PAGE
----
It is time to thank our high school English teachers. They were right when they said, “watch your language,” and that grammar counts in the “real world.”
In the real world of real estate leases, easements and other commercial agreements, this principle is well illustrated in case after case where language interpretation is at issue.
Judicial Deference to Commercial Language
As a general rule, courts will uphold language in commercial agreements, unless it is contrary to statutory law or public policy. Because of this judicial deference to “commercial language,” I caution attorneys and legislators to say what you mean, precisely, or a judge will decide what you meant.
Impact of Grammatical Precision
My caution is based upon the fact that courts typically refuse to consider extrinsic evidence of a party’s intent if they determine that contract/statutory language is clear and unambiguous. What is said within the “four corners of the agreement or statute” is simply deemed by jurists to be the best evidence of intent. Even the failure to follow seemingly trivial grammar rules like comma placement and the use of i.e. vs. e.g. can result (and has resulted) in unintended consequences.
For example, in a 1995 landlord/tenant case out of Connecticut, the tenant intended for the landlord to make all of the “structural repairs,” including the roof. The lease, which failed to define “structural repairs,” contained the following language: “Landlord is responsible for structural repairs only, i.e., foundation, exterior walls and storefront, provided tenant keeps up the maintenance.” The court in this case held that the landlord was not responsible to make roof repairs because “roof” was not included in the list of items provided in the lease.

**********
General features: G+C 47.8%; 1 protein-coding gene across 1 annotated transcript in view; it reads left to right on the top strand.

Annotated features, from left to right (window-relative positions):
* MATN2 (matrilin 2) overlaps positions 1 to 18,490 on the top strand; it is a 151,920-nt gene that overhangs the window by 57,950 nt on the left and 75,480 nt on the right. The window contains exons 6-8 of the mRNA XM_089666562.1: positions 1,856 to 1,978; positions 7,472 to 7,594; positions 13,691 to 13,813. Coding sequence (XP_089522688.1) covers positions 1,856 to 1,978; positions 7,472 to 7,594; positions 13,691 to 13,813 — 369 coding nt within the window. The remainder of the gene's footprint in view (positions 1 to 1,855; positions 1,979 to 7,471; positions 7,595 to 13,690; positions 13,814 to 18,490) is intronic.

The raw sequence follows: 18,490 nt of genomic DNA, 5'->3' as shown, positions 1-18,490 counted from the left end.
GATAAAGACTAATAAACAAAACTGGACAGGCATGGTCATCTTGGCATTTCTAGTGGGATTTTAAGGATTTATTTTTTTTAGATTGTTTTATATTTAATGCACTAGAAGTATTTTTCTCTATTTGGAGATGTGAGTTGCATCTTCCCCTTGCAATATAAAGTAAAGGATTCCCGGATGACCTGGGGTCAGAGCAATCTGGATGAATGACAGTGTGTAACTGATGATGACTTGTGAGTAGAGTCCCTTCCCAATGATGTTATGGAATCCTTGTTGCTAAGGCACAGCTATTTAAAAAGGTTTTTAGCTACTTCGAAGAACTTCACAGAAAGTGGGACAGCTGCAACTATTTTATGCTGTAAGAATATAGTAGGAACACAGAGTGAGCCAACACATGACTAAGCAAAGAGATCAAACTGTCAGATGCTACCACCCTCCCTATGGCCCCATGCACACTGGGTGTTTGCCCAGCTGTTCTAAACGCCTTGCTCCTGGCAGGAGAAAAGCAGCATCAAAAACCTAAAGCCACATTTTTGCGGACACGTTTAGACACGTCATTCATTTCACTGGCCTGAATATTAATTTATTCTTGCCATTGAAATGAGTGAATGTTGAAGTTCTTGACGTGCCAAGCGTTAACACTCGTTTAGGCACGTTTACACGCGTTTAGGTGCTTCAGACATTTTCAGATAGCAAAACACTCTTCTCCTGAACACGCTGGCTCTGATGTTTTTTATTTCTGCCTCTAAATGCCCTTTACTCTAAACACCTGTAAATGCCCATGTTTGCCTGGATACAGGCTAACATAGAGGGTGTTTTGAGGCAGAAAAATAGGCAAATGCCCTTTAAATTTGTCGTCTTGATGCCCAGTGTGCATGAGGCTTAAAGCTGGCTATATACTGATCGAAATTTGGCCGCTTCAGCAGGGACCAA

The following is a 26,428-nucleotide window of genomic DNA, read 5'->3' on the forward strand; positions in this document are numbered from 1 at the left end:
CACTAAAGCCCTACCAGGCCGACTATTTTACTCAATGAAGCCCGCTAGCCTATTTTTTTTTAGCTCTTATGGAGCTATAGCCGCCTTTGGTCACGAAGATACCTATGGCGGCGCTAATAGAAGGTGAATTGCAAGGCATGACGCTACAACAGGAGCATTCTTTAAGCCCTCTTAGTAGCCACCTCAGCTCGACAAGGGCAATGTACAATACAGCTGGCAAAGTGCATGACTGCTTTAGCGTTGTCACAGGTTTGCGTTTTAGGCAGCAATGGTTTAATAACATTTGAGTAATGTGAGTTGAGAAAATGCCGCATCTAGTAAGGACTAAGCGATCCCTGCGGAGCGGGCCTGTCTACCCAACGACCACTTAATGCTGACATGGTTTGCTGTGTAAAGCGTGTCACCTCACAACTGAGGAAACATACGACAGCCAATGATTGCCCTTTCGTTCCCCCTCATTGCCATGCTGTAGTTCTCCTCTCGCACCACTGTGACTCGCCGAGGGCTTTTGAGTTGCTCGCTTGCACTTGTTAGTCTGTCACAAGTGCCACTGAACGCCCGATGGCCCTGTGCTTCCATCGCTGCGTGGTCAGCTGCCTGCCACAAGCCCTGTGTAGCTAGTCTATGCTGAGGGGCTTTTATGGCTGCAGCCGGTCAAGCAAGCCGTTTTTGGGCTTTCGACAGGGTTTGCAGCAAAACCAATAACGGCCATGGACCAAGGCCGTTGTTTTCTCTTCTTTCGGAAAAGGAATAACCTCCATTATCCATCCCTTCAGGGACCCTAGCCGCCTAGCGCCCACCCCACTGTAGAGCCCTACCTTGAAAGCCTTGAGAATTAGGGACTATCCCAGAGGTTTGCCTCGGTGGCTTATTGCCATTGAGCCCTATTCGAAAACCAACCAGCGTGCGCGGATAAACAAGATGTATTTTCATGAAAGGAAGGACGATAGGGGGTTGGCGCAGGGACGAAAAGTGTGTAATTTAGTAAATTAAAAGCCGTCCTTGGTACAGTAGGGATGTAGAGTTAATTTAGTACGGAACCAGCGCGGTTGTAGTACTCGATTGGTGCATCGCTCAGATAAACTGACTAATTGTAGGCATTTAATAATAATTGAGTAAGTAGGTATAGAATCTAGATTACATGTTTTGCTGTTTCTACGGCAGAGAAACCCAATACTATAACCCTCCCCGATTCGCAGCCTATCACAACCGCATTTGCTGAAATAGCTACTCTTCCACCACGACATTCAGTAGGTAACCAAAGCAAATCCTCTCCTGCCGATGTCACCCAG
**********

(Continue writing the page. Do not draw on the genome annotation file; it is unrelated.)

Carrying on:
The Connecticut court explained that “i.e.” means “that is” and “e.g.” means “for example.” Consequently, the use of “i.e.” served to limit landlord’s structural responsibility to only those items listed in the lease vs. merely providing examples of the kinds of structural repairs that the landlord would be responsible for. The court determined that the language of the lease was clear and unambiguous, and therefore, it would not consider evidence of the parties’ intent.
Corder v. Ohio Edison Company
Closer to home, the Ohio Supreme Court in Corder v. Ohio Edison Company will soon resolve a long-standing dispute “regarding six words and a comma.” At issue is what the phrase “right to trim, cut and remove” means in a 1948 Ohio Edison Easement.
In Corder, Ohio Edison Company believes its easement permits it to prevent plants and other obstructions on a person’s property from interfering with overhead power lines by trimming/cutting, or otherwise removing such plants/obstructions by herbicides or other removal methods.
The plaintiff in this case (the Corder family), which owns approximately 12 acres of farmland in Harrison County subject to the Easement, argues that the common, 1948 Webster’s Dictionary definition of “remove” and the lack of a comma in the phrase “cut and remove” means that Ohio Edison can’t spray chemicals to remove plant obstructions, but can only use tools to cut/trim plants and then remove (“take away”) what was cut/trimmed from the property.
Ohio Edison also found definitions of “remove” in the 1948 Dictionary to argue its case, namely, “to eradicate” and “to eliminate.” Ohio Edison further argued that the lack of commas in such easements from the time period in question is common, and that the plaintiff’s narrow interpretation could impact thousands of miles of power lines and potentially raise the costs of maintaining such power lines.